My questioning happened mostly after we left the settlement and lived in the western culture. But we kept the practice of dress for sometime because ‘that’s how it’s always been so that’s how we’ll always keep it’. That is the standard response to any question asked of any practice within this sect of Mennonite. Because…. nobody really knows. Well, that isn’t true. But the majority of them have zero idea why they staunchly practice a religion that consists of universal and unbending rules, emptied of the Living God generations ago already.
There’s religion without God; rules without grace; life without hope; and dresses in various shades of almost black with giant flowery prints for the daring. For an example of this mindless conformity to such empty religion I bring to you the description of the wedding ‘ceremony’. It involves black. Lots and lots and lots of black.
It looks like a funeral. It sounds like a funeral. It feels like a funeral. The bride wears black. The groom wears black. The congregation, if they are good Old Colony adherents, wears black. Why? Well, because that is how we have always done things and so that is the right and GODLY way to do things! Oh, and we will always keep doing things just so.
But where does this practice of the gloomy wedding come from, really?
It’s a long story that starts with the Protestant Reformation in the 1500′s but basically it goes a little something like this (in Ellie style*):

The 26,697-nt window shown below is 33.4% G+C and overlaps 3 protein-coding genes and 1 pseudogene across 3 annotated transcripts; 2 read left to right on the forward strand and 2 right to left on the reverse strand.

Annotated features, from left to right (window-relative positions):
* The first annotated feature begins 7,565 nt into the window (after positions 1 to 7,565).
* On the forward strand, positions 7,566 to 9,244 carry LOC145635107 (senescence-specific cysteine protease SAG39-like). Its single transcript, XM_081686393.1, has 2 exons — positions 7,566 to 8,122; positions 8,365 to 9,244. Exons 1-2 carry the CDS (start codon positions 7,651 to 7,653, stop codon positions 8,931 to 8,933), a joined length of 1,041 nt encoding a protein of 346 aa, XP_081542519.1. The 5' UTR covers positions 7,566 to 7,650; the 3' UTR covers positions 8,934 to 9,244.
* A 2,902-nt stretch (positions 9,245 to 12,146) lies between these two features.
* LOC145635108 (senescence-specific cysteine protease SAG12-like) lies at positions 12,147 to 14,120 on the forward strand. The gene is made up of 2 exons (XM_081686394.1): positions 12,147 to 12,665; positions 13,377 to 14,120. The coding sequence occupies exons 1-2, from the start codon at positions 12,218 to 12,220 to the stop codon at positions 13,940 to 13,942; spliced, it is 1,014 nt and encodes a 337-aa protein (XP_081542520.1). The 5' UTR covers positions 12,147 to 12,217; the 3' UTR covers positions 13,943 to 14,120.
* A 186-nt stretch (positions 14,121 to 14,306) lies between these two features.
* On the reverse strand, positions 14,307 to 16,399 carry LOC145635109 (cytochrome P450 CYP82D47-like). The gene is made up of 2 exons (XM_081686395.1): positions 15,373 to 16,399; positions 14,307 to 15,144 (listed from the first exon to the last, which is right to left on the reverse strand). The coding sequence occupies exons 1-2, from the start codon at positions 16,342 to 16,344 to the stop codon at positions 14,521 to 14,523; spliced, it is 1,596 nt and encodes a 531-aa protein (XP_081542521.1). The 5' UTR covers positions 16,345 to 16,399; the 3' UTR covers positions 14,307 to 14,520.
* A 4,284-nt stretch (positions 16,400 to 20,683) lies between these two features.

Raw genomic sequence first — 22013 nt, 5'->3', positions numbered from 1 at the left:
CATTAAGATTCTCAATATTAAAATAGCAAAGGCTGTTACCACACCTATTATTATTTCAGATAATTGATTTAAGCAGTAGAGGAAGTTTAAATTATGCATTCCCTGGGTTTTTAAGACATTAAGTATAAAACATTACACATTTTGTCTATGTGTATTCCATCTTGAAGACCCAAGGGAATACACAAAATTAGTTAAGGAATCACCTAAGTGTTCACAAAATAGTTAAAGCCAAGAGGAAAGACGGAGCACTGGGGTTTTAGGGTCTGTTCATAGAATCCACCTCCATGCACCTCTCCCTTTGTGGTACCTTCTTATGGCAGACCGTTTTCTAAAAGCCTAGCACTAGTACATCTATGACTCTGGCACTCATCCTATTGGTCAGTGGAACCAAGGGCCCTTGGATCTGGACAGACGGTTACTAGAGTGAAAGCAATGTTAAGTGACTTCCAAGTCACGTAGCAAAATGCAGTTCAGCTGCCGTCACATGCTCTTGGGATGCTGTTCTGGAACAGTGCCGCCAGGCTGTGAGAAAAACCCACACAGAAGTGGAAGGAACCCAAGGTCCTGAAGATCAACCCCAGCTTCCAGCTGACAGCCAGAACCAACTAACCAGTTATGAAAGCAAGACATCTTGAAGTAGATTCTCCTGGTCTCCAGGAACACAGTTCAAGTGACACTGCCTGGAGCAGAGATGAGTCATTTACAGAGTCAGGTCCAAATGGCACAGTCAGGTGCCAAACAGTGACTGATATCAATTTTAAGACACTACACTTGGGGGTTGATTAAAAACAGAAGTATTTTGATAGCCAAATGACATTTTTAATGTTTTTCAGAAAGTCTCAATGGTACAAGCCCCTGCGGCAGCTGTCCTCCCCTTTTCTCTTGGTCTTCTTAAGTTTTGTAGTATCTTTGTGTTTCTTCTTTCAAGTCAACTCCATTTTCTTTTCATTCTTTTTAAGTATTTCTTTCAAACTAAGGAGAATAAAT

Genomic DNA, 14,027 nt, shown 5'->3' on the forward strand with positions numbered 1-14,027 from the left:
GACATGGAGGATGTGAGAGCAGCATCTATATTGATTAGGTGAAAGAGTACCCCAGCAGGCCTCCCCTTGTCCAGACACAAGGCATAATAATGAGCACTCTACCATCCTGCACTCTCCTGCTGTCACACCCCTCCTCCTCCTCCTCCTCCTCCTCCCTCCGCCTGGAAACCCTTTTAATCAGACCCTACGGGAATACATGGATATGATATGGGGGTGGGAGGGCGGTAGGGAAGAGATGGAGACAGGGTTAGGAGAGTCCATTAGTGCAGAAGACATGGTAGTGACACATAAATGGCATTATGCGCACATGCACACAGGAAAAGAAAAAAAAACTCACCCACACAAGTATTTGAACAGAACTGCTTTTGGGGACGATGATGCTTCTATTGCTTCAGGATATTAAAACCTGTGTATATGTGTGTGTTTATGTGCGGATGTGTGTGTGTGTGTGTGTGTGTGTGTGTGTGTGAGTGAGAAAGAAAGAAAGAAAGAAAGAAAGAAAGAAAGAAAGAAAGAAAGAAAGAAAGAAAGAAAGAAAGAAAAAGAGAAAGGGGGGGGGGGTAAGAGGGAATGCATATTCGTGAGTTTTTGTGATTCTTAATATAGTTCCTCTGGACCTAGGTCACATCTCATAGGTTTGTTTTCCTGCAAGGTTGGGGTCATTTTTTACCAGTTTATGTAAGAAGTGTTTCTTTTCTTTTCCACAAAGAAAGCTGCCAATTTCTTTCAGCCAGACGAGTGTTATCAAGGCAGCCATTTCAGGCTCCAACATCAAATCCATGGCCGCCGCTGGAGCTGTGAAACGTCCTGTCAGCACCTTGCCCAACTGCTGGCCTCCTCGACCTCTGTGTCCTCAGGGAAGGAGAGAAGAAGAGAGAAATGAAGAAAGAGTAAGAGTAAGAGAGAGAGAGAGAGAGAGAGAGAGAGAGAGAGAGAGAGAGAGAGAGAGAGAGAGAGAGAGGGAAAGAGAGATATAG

In the days of old – long, long ago – when there was persecution of the Mennonites in Russia we were forbidden to continue on in our Mennonite convictions and practices for fear that we would take over the country. So no more weddings of Mennonite to Mennonite. This was a problem, since Mennonite boy met Mennonite girl and fell in love, time and time again. So we did something totally sneaky. Whenever there was a funeral, they would simultaneously marry off these love lorn Mennonites. As it turns out, then, it has zero to do with any kind of Bible mandate whatsoever and is just a continuation of our rebel days. I used to
sit through these lengthy Old Colony wedding ‘ceremonies’ and ponder on how very much it felt like a funeral instead of a marriage celebration. It made me laugh when I learned that that is in fact the origin of these weddings. No wonder they feel so downright gloomy!
That was much longer than I planned for it to be. Basically all that meandering prose to say just a few things, mainly that I believe modesty is an outward reflection of a heart that is in total submission to God and that modesty is a principle not a law. A principle is true for all time and all people equally but is fluid in application within the confines of God’s commands. A law depends on context and culture. Principle, people, principle.
Having spoken less than favourably about the Old Colony Mennonite population as it is in modern history throughout this post, I feel that I need to leave you with a very clear bottom line – generally these things are true, but different settlements have a different overall feel to them based on the actual people and the leadership within those settlements. Not everyone who comes from the Old Colony background will have experienced all of this to be true in the community they lived in, or any of it as the case may be. The origins of the Mennonite history? That is a wonderful and admirable heritage I am happy to call my own. Just to be clear.
*I have had a sporadic relationship with digging up the Mennonite history so not every detail may be in the right order and I apologize if that is the case.